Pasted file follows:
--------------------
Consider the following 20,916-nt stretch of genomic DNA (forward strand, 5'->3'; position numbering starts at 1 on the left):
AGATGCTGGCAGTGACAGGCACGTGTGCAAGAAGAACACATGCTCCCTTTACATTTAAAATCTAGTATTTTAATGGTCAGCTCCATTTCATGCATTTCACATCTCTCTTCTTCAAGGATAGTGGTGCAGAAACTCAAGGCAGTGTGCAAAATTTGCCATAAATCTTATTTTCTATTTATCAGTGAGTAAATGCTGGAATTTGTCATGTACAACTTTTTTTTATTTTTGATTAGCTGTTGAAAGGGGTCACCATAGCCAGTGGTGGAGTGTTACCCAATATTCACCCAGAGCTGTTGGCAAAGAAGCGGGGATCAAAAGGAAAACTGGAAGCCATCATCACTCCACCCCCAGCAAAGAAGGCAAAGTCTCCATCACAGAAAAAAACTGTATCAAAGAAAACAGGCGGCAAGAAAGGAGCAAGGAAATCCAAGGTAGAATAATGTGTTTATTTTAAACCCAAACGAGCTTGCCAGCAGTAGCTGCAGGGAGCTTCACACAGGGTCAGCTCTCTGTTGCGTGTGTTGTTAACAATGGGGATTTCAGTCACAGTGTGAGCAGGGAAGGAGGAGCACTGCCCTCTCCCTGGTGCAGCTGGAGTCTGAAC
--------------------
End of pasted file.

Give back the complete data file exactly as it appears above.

Consider the following 20,916-nt stretch of genomic DNA (forward strand, 5'->3'; position numbering starts at 1 on the left):
AGATGCTGGCAGTGACAGGCACGTGTGCAAGAAGAACACATGCTCCCTTTACATTTAAAATCTAGTATTTTAATGGTCAGCTCCATTTCATGCATTTCACATCTCTCTTCTTCAAGGATAGTGGTGCAGAAACTCAAGGCAGTGTGCAAAATTTGCCATAAATCTTATTTTCTATTTATCAGTGAGTAAATGCTGGAATTTGTCATGTACAACTTTTTTTTATTTTTGATTAGCTGTTGAAAGGGGTCACCATAGCCAGTGGTGGAGTGTTACCCAATATTCACCCAGAGCTGTTGGCAAAGAAGCGGGGATCAAAAGGAAAACTGGAAGCCATCATCACTCCACCCCCAGCAAAGAAGGCAAAGTCTCCATCACAGAAAAAAACTGTATCAAAGAAAACAGGCGGCAAGAAAGGAGCAAGGAAATCCAAGGTAGAATAATGTGTTTATTTTAAACCCAAACGAGCTTGCCAGCAGTAGCTGCAGGGAGCTTCACACAGGGTCAGCTCTCTGTTGCGTGTGTTGTTAACAATGGGGATTTCAGTCACAGTGTGAGCAGGGAAGGAGGAGCACTGCCCTCTCCCTGGTGCAGCTGGAGTCTGAAC